Parris Island is located in Beaufort County, South Carolina, between the cities of Charleston and Savannah. Novelist Pat Conroy, who grew up and still lives in Beaufort, writes lovingly about this part of the world, calling it a "voluptuous latitude of the planet, fringed with palms and green marshes."
The rivers and tidal marshes which surround Parris Island not only add to its beauty, they make it difficult for recruits to go " over the wall." As wide-eyed recruits first arrive and pass through the base's main gate (the only gate), they travel down a long causeway connecting the island to the mainland. They hear dire warnings that if they get an urge to leave the premises, they'll have to negotiate alligator infested "swamps" and shark infested rivers.
In fact, the strong tidal currents in the Beaufort River and Battery Creek pose a greater threat to swimmers than sharks, and you're more likely to run afoul of oyster shells in the marsh than gators, which tend to frequent the less salty inland ponds. But regardless of biological accuracy, the warning about predators seems to stick with the Marines who start their service here.
"We were told to stay out of the marshes because of the alligators," said Sgt. Matt Roberson, a recruiter who went through basic training at Parris Island. "I sure wouldn't go in there."
The main business of Parris Island is training new Marines. Almost daily, recruits are brought in by the busload for 12 weeks of boot camp, later to be shipped off to the next phase of training at Camp Lejeune, N.C.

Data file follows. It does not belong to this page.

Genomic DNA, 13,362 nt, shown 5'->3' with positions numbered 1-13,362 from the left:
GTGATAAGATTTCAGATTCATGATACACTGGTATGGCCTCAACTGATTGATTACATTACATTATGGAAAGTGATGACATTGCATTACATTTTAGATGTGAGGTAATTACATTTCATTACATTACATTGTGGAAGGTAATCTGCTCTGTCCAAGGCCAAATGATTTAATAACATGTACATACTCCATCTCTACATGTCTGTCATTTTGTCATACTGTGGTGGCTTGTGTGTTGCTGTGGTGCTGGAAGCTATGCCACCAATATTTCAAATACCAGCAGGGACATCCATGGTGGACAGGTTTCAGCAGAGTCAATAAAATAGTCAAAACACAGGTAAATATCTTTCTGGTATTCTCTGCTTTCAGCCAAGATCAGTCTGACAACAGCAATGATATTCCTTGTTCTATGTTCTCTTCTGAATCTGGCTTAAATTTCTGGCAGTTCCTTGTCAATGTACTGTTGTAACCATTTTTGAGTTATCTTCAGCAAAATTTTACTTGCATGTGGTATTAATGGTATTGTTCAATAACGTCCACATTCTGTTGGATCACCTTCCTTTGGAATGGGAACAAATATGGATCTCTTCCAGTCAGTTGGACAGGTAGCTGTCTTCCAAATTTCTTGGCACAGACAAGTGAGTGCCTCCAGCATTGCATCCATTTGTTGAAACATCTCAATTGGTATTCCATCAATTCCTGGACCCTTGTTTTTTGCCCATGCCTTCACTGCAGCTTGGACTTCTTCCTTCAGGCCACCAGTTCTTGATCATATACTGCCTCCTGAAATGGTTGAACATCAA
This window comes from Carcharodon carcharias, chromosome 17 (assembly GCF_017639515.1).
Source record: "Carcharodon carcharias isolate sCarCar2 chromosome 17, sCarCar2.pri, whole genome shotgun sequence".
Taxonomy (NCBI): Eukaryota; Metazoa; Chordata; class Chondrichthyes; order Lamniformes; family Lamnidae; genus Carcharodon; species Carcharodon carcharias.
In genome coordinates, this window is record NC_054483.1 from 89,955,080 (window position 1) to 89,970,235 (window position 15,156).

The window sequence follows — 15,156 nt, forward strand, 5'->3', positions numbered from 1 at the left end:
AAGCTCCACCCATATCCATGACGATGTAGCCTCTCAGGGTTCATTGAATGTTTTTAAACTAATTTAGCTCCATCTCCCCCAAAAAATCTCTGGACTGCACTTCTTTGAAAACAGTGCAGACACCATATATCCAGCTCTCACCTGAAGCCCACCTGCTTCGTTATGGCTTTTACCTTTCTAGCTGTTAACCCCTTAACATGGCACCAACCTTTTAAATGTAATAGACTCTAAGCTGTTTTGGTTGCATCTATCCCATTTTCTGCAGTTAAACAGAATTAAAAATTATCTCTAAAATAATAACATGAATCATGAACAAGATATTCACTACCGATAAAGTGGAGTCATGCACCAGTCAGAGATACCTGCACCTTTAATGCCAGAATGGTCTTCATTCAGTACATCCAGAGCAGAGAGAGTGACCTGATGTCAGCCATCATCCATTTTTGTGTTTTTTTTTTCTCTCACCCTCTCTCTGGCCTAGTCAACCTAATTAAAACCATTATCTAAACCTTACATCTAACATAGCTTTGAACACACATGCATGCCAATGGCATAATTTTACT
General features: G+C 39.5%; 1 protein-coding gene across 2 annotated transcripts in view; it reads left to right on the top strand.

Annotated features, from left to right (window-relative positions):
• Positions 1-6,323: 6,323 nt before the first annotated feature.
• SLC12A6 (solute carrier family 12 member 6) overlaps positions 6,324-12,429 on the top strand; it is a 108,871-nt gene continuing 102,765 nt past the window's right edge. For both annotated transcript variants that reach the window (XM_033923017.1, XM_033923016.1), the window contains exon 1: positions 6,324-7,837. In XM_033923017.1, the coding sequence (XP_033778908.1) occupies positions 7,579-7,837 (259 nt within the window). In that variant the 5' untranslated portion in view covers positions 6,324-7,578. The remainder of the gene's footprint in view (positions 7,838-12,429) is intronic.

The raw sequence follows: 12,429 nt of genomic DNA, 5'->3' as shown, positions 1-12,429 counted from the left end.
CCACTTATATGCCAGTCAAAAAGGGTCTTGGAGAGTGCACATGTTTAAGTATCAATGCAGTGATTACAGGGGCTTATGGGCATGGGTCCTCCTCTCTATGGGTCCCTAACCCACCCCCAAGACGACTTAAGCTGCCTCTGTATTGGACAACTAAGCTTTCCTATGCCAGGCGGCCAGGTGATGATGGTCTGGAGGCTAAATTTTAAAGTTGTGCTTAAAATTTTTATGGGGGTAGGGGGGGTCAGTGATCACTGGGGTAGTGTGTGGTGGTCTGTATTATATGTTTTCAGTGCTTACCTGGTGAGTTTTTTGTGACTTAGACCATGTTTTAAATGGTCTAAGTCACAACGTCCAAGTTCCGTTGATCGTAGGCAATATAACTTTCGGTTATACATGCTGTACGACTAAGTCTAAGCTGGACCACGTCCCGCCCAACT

At any given time, there are about 4000 male recruits on the island, about 500 female recruits, and about 600 drill instructors.
As with all large U.S. military bases, permanent personnel and civilian employees keep things running. There are 1883 Marines stationed at Parris Island, most of whom are stationed there for three years. There is a civilian work force of 823.
What is life like for Marines stationed at Parris Island? Most say they could certainly do a lot worse.
Recreational facilities are similar to those found on large bases in Hampton Roads. Parris Island has a movie theater, bowling alley, a top notch golf course, a rod & gun club for sportsmen, swimming pools, restaurants, social clubs, and plenty of peaceful spots for picnics, fishing, and family fun.
There are MWR (Morale Welfare and Recreation) resources which are familiar to military families in Hampton Roads. There's an exchange (department store), a commissary (grocery store), and a nearby Naval hospital. There's also a base newspaper called The Boot.
Base housing is available for military personnel, but some Marines choose to live off-base in Beaufort and Port Royal, where housing costs less than comparably sized homes in Hampton Roads.
In Beaufort, interstate highways and shopping malls are not to be found, but the picturesque town is rich in history and Southern charm, and attracts flocks of tourists each year. The beaches of Hunting Island State Park are within easy reach.
With the region's natural beauty and the many "military amenities," it's not surprising that the Beaufort area has become a magnet for retirees of all branches of the service.
In fact, while some Marines say they'd like to retire in the area, they're not so sure about being stationed at Parris Island while young and single. One lieutenant in his 20's said Beaufort had little to offer in the way of night life, and that nearby Savannah was a favorite side trip.